by tom on April 22nd, 2011
I’m a great baseball fan and while I don’t know all of the in-depth strategies and intricacies, I appreciate the game as the skill levels of hitting, pitching and fielding. There was a story in the Houston Chronicle this week by Richard Justice that was complimentary of the ownership and leadership of the Colorado Rockies and how, as an organization, they have taken the slow but steady path to excellence. Ironically, one of the reasons for the article was that the Houston Astros team is for sale and the perspective of the writer was clearly to make a point to any prospective new ownership about the right way to build an organization. To me the story has application to business performance. There is a corollary between leadership attributes in sports and those in business when those attributes include purpose, vision and values.
The story draws a contrast between teams and organizations that try to win at the game and remain competitive by paying free agents a lot of money in hopes of immediate success, only to find out that it doesn’t result in better team performance in the long run while enduring the burden of a payroll that revenue does not support.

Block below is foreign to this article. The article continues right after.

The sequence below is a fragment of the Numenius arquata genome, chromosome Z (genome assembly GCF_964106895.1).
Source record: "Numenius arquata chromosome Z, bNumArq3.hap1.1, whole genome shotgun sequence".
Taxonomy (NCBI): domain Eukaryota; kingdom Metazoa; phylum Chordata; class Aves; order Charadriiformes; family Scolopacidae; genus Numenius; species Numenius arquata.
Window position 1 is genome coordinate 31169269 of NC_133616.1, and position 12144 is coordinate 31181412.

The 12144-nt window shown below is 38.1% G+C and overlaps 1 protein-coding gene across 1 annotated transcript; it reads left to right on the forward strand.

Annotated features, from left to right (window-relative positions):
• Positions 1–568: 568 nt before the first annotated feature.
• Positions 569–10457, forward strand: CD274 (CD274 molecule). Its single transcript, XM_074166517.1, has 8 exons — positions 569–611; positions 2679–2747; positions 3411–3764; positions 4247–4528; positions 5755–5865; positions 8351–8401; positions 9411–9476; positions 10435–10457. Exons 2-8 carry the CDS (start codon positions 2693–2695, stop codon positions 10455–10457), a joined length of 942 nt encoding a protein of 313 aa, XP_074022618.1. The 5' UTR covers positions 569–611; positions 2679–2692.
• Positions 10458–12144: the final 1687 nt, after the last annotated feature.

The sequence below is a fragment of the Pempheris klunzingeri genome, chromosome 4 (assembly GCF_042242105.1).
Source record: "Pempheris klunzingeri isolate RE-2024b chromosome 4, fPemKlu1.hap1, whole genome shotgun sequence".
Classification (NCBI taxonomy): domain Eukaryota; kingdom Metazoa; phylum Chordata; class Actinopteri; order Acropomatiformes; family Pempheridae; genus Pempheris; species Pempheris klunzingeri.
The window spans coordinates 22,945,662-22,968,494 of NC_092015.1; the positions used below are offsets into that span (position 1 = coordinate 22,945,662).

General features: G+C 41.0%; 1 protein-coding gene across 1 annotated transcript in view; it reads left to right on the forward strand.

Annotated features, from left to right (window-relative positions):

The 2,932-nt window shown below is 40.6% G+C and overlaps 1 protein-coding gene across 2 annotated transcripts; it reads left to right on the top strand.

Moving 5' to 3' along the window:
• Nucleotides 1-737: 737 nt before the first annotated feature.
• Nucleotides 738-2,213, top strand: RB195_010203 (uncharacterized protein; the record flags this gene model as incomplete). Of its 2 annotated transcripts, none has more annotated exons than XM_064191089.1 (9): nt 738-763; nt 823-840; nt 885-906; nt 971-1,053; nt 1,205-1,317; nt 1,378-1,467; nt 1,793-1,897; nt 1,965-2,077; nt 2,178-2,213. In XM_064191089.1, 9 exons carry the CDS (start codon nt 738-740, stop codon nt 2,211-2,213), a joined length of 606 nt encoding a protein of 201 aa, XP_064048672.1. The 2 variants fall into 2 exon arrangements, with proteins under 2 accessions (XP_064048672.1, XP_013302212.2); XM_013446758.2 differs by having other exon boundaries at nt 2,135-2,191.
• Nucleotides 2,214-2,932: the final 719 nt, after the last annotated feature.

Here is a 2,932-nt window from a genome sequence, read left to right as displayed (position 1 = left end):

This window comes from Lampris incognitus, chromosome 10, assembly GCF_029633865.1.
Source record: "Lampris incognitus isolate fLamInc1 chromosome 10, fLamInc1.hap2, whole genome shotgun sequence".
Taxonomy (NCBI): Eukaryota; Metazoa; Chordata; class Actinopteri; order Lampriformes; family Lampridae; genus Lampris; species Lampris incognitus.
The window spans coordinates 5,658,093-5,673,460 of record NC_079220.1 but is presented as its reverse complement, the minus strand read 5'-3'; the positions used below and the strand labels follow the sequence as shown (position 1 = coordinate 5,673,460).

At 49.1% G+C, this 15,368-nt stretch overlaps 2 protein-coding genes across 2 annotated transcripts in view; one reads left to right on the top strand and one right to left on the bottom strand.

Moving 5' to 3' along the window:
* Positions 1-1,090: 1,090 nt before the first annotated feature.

The article talked about the decision by the Rockies that included a visionary promise to keep their eyes on even a larger goal than the next ballgame, i.e., in business the corollary is a vision beyond next quarter’s results. So, during this long but steady course they embarked on, there were countless tough losses, small crowds and demands that “the bums be thrown out on their ears”. Despite that, the Rockies stayed the course. At this time they have the best record in the major leagues.
The part of the story that got my attention was the comment from the Rockies General Manager, Dan O’Dowd, who said “I know it sounds corny, but our scouts try to evaluate character as well as talent. We just don’t think you can have a team environment without players of high character. You have to create a team culture. Our guys play for one another. They hold one anther accountable. I’m not trying to exaggerate. If you come around here, you’ll feel that, too.”
Business leaders: for a better won-loss record and the possibility of championship seasons, hire people who share your purpose, values and vision. And, they are more likely to stay as well.